Re: Source to source compiling (Thomas O'Connor)
Sun, 18 Sep 1994 04:34:16 GMT

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Newsgroups: comp.compilers
From: (Thomas O'Connor)
Keywords: optimize, translator
Organization: Hewlett-Packard VCD
References: 94-09-031
Date: Sun, 18 Sep 1994 04:34:16 GMT

Casper Gripenberg ( wrote:
: I am currently working on a source to source compiler. The source
: language is a kind of state langage. A program containes 1-n states. All
: states have the same kind of structure, ie. in the beginning you initilaze
: variables, then comes some code to execute and at last a bunch of
: conditional jumps to other states.

: Example:

: Do something;
: if (a) goto STATE3;
: if (b) goto STATE2;
: etc...

: ....

: ....

: The destination langage is very c-like. With while loops and if-then-else
: statements.

: Now the problem is that I don't know how to convert these conditional goto
: statements in the source language to while/if-then-else constructs in the
: destination language. How do I check for eg. loops, and presumably some of
: the goto statements just cannot be translated into if-them-else statements.

I have considered this problem to some extent, though I will admit
that I have yet to implemented it. In my case the translation language
looks very similar to yours, except that I add the concept of a task.
In other words, I have a state engine, which contains one or more
stage machines. Each state machine is identified by a particular task
name, each task consists of a set of one or more states. i.e.:

    Do something;
    if (a) goto STATE3;
    if (b) goto STATE2;



    Do something else;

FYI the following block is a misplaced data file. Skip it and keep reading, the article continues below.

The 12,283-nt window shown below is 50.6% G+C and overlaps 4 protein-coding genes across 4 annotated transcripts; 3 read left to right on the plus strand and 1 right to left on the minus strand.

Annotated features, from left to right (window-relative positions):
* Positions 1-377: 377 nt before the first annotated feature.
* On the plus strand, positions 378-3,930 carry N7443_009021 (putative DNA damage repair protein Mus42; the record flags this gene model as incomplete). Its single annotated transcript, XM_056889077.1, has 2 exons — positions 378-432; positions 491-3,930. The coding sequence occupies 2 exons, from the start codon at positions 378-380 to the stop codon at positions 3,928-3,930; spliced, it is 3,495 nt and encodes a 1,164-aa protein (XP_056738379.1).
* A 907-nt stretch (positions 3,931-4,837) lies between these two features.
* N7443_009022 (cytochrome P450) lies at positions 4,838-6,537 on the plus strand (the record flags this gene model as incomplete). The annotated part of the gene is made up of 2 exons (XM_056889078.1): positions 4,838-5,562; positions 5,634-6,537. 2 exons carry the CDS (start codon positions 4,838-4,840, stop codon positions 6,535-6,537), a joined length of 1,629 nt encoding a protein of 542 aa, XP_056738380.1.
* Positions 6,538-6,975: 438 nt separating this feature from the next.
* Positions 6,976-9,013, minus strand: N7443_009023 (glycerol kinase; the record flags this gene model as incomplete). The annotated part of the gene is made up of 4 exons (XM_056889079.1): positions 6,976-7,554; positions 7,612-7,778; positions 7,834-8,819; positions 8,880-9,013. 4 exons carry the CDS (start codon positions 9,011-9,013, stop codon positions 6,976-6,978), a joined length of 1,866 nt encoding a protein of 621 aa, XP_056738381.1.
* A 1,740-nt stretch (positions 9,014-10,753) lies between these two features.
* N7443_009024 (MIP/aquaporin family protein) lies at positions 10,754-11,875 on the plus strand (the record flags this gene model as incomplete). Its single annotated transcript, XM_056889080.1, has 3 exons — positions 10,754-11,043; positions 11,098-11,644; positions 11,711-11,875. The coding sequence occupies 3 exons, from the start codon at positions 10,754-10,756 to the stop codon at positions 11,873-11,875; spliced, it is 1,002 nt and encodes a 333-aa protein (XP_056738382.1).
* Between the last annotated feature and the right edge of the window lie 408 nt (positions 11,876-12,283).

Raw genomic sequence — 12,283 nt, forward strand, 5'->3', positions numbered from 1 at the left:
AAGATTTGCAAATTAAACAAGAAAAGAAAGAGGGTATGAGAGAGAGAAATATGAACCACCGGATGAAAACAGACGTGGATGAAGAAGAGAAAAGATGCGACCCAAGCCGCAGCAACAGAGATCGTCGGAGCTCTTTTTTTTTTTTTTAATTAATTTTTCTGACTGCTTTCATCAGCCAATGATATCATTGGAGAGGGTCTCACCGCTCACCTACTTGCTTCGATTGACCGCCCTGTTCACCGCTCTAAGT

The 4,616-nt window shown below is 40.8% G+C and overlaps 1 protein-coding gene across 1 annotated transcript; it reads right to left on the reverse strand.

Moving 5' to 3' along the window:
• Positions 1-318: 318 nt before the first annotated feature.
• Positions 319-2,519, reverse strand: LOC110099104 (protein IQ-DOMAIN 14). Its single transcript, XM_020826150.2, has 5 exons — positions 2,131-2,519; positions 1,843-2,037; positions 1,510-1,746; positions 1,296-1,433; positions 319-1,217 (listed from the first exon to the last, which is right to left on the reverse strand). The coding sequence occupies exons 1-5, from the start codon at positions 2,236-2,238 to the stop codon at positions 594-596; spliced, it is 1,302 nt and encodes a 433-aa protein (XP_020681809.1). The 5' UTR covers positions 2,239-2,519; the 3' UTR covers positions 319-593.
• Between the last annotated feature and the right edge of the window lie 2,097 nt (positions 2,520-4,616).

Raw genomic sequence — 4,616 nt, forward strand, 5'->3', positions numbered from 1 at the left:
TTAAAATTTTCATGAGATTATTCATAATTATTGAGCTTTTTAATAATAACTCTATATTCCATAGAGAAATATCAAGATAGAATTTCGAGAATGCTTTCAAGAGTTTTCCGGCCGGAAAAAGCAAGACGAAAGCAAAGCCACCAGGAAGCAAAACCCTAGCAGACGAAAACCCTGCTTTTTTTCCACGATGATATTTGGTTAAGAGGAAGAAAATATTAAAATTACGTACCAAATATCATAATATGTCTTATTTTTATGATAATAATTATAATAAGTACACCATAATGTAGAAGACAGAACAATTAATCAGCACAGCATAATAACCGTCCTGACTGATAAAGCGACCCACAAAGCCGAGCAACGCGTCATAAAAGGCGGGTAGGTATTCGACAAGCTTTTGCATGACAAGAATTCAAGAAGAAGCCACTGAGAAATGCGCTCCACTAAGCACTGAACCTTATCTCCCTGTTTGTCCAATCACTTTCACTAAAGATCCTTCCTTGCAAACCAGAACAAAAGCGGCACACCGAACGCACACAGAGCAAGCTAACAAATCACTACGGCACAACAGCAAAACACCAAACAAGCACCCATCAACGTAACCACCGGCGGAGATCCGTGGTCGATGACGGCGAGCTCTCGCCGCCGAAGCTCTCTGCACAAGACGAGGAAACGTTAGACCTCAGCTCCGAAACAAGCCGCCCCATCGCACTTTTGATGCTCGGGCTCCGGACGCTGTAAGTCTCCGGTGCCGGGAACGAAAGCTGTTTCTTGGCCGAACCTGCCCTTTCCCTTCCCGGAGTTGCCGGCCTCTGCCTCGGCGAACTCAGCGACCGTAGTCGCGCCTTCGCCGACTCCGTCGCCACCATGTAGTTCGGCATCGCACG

if (a) goto STATE3;
    if (b) goto STATE2;



The processing of the language is sequential, processing the statements in
the current state of each task until the end of the state, or until a goto
is encountered, then the thread of execution moves on to the next task
until all tasks have been processed, and starts again.

In the target language, C, while and do loops are actually mapped to an if
statement. Because the processing is sequential, when the execution gets
to the end of the while statement, processing for this task ends, and
execution moves on to the next task. When while loop is again visited on
the next scan, the while loop is again executed to the end of the while

Tasks are mapped to elements in an array of tasks in the main function of
the target language. Tasks are structures which contain, among other
things, the current state state of the task (an integer), and a pointer to
a function which performs the processing for that task. On startup, the
main function enters a while loop which calls the task function, with the
current state as an argument. The function returns the new state of the

Each function consists of a switch statement keyed on the current state of
the task. The statements from the state code map pretty well to C
statements in the switch structure. A GOTO in the state code is mapped to
new_state= ; break; statement set in the switch. The function returns
with the value of the new_state variable, or the current state if no goto
was encountered.

The targe source might look something like:

int Task_1(int state)
    switch (state) {
        case 1:
            Do something;
            if (a) new_state = 3; break;
            if (b) new_state = 2; break;

        case 2:
        case 3:

void main()
    struct task {
        int state;
        int (*tfunct)(int state);

    struct task tasks[NO_OF_TASKS];

    [ some initialization code to assign functions to the array]

    while (true) {
        for (i=0; i<NO_OF_TASKS; i++)
            tasks[i].state = (*tasks[i].tfunct(tasks[i].state));

I hope this gives you some ideas. As I say, I haven't had a chance to
do any real implementation. If you do get around to implementing, or
even devising a formal grammer, lexical analyzer, yacc file, etc. I'd
be interested.

Good luck.

Thomas J. O'Connor
Computer Integrated Manufacturing (CIM) Technical Support
Hewlett-Packard Company
Printer Manufacturing Division,
Vancouver Washington

Fax: (206) 212-3550
HP External: (206) 212-5031
HP Telnet: 212-5031

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